Investors have priced the default risk higher. For instance, the spread of Petrobras five-year Credit Default Swaps (CDS) reached as high as 1225 bps at the end of September. The good news is that the delay in the Fed’s rate hike has given emerging currencies some breathing space, which is also reflected in the CDS market.
2. The boom years have not been used to support reform: Dutch disease and ensuing de-industrialisation
Dutch disease is no stranger to Latin American economies given their commodity dependence. The strong rise in primary sector revenues tends to lead to a loss of competitiveness in the manufacturing sector as prices creep up generally. The fast-growing Chinese economy has given Brazil access to a large market for commodities exports, but the flip side of the coin is the de-industrialisation resulting from competition from China.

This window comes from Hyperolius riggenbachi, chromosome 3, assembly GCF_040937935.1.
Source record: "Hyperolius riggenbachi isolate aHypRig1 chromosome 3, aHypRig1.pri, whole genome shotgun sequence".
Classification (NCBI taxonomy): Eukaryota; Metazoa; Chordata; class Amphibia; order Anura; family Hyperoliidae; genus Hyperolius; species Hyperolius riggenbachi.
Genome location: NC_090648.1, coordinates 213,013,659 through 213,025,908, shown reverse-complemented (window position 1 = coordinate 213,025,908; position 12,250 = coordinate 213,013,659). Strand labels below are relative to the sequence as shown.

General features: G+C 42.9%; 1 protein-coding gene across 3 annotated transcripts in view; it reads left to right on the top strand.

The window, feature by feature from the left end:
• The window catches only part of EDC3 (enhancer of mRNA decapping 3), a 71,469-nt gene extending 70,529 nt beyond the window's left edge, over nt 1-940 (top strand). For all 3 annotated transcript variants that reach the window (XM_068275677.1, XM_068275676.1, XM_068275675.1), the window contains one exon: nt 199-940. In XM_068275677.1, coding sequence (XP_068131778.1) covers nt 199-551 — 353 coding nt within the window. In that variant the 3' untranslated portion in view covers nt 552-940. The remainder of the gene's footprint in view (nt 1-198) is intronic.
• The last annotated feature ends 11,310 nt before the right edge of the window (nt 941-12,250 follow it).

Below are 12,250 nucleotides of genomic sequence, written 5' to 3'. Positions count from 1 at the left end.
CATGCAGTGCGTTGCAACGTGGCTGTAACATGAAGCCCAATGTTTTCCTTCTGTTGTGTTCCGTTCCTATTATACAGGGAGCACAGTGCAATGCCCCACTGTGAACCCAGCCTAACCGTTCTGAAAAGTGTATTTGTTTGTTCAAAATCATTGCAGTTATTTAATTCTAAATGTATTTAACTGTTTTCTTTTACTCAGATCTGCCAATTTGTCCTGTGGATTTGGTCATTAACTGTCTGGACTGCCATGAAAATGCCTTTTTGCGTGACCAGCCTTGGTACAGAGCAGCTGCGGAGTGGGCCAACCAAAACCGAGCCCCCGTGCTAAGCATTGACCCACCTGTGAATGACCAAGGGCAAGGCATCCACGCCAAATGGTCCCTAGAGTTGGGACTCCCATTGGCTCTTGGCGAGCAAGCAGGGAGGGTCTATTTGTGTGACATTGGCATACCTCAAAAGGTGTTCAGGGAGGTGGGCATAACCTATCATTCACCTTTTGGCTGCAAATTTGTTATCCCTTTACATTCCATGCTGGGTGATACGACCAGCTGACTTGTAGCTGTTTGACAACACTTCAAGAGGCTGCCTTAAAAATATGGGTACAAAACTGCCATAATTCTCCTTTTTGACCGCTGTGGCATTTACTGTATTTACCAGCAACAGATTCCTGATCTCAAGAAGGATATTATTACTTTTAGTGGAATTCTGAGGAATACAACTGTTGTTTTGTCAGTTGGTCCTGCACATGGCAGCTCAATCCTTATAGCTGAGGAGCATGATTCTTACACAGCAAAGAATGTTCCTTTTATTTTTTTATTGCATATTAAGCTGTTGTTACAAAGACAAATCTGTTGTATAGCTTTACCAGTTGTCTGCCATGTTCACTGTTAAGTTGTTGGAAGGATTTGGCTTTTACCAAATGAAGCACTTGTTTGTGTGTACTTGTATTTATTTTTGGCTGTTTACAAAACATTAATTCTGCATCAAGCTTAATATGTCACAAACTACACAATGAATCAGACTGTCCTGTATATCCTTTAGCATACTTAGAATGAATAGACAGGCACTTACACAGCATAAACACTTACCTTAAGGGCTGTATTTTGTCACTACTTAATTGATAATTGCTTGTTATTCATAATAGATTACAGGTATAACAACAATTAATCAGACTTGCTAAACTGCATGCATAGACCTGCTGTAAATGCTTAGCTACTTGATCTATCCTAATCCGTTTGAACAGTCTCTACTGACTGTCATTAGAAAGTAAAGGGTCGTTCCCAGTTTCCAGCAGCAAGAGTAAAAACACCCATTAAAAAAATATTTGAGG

In Brazil the share of manufacturing in its GDP has declined from 18% in 2004 to 11%. In the labour market, employment has also switched from the manufacturing sector to services. Meanwhile, falling productivity combined with more than doubled unit labour costs from 2001 to 2011 have put Brazil’s competitiveness at risk.
Infrastructure lagging behind